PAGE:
Now, if you’re a wine drinker like me, Bordeaux is the place to be. We would pick up a few bottles each day from the local supermarket and my little Scottish heart couldn’t believe how cheap it is – never any more than three or four euros for a very good bottle. I forgot drinking wine can be pleasant when you’re not drinking a £5 bottle of Echo Falls from Londis. Saint Emilion is a tiny medieval village forty-five minutes from Bordeaux that objectively produces some of the best red wines in the world. If you’re on a big budget, you can pay for a guided tour of the vineyards. Conversely, if you’re like me and you spend most of the holiday budget within the first two days, a daytrip will suffice. There’s an abundance of authentic French restaurants, idyllic village squares and Romanesque churches, all surrounded by running green hills.
After spending a few days at the beach in thirty-five-degree weather, we head down the coast to the French Basque country. The trains in France are even more expensive than at home, so we take a Bla Bla car, a popular carpooling app that allows us to take a two-hour journey for nine euros. We stay over in Biarritz, a well-to-do resort town on the Atlantic Ocean just a few miles from the Spanish border. The Basque has an identity and culture that is very distinct from that of France and, if you go, you should try some of their unique pastries and gâteaus, perhaps along the iconic promenade lined with palm trees and beer gardens. This feels like a slightly less ‘bling’ version of Monaco or St Tropez, with all the Bentleys boasting down Biarritz’s bustling main street, as well as the old Hotel du Palais which has played host to many A-listers in its time. If that doesn’t sound like your thing, there are also other, smaller gems to visit, such as Saint-Jean-de-luz, which offers traditional Basque architecture in a thriving town centre, and a huge Mediterranean-style beach accompanied by all the expected tavernas and cafes. One of my favourite places in the Basque country is Bidart, a tiny village atop a small hill, with stunning views over the lush summer countryside all the way to the mountains at the Spanish border. It’s a little more mountainous here so the coastline is very dramatic, with cliffs overlooking the deep Atlantic Ocean, and there is a stunning hanging garden which makes for a perfect picnic stop before heading to the beach. The Basques certainly make up for what the French lack in humour and warmth, as the local people are very accommodating and proud to show off their centuries-long home in this little corner at the end of France.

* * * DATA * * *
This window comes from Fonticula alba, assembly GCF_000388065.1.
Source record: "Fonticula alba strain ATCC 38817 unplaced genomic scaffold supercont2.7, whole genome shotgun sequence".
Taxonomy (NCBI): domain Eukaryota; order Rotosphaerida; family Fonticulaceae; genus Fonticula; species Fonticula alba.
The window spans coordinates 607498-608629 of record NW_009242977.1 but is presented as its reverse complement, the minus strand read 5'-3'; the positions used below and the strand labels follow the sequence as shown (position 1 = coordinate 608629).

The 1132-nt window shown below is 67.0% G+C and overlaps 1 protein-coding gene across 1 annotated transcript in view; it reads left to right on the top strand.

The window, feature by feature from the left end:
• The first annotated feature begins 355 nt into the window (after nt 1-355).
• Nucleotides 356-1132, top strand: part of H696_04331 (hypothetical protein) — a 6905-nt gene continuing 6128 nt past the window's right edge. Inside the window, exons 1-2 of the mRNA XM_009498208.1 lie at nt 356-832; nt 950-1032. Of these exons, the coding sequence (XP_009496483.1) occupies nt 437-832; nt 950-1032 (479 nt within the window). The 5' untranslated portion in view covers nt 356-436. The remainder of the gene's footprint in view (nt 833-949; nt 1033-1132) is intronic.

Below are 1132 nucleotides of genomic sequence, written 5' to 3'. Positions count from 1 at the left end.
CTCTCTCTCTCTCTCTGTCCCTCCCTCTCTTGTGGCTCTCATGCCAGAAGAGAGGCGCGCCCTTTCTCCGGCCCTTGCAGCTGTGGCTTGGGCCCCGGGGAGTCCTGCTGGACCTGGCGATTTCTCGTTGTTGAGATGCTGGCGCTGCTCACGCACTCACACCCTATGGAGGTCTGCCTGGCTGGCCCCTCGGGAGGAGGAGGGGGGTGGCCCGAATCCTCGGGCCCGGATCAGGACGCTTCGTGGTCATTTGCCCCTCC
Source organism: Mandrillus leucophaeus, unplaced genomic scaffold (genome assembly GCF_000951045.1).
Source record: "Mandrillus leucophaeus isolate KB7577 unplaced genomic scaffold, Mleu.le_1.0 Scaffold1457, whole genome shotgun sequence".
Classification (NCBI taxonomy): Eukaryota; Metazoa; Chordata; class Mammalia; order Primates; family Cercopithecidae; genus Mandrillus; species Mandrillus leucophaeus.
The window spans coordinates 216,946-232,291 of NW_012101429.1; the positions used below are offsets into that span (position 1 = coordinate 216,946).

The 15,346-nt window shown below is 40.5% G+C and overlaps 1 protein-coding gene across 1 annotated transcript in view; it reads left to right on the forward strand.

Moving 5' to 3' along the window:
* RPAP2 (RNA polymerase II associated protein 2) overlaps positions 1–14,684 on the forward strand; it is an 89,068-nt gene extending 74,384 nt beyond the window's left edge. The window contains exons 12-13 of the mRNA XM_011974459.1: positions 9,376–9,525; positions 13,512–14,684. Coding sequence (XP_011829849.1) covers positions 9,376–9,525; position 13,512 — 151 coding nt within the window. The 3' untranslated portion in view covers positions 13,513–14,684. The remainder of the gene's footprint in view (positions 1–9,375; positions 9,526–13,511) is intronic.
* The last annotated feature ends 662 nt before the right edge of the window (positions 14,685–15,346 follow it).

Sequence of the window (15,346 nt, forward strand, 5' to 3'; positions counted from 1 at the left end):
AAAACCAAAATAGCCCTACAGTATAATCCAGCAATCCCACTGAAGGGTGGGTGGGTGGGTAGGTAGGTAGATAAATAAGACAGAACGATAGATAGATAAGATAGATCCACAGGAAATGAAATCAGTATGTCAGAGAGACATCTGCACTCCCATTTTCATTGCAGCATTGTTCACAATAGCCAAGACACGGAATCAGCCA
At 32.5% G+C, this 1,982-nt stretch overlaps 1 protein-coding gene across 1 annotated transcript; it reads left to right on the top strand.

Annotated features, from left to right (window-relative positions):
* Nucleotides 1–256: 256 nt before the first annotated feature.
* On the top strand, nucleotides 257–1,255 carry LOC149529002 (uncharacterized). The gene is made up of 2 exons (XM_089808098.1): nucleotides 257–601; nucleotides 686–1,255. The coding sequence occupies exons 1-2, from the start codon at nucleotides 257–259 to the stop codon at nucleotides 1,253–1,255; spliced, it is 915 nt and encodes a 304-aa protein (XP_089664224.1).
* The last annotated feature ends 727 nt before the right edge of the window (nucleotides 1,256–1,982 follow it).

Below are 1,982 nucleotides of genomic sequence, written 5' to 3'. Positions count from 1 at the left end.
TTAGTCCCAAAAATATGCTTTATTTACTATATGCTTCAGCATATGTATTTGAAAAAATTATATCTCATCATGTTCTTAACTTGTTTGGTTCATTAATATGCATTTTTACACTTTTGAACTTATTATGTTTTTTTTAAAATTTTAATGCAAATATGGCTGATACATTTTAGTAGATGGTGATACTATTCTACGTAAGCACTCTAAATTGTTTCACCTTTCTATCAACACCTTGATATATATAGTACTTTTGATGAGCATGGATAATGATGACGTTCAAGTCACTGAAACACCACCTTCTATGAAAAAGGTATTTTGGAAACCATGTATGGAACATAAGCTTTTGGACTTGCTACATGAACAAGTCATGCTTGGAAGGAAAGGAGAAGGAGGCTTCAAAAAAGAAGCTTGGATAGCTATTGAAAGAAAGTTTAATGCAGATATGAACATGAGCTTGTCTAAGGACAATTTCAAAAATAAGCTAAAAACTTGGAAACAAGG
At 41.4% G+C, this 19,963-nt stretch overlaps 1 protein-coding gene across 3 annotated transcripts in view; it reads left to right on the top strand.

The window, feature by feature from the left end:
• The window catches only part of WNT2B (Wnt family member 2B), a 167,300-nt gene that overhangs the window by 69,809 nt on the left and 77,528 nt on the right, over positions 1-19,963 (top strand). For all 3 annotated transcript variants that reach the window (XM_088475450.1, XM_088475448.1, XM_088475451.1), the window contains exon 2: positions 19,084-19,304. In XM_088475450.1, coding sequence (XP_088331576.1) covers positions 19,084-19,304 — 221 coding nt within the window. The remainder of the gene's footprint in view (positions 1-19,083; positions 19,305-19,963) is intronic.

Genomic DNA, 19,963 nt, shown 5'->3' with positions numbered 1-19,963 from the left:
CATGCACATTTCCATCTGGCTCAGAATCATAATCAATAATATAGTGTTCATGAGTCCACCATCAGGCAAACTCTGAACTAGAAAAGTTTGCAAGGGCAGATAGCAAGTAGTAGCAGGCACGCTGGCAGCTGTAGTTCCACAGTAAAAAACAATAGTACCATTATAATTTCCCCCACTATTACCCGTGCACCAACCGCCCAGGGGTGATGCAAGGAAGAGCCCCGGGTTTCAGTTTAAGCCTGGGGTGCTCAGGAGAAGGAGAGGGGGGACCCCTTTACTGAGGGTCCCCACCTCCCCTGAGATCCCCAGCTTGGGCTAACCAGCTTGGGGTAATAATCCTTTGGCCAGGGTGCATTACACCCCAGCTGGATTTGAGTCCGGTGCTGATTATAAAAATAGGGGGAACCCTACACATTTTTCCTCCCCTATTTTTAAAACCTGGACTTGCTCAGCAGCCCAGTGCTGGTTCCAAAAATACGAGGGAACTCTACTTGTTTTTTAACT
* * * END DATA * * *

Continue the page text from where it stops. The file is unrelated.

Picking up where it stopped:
At this point, it’s fair to say that the Southwest of France exceeded my expectations, and I would encourage everyone – young or old, adventurous or laid-back – to give it a go, as it has so much to offer, from beaches to vineyards. Whether you come for a long summer holiday like me, or you snatch up a cheap Ryanair flight for a weekend escape, you’ll find yourself eager to return to its dramatic coastlines and charming towns. Now I haven’t been to California, but I have been to the southwest of France, and California has a lot to live up to.
[Mark Cunningham – @markcunninghaam]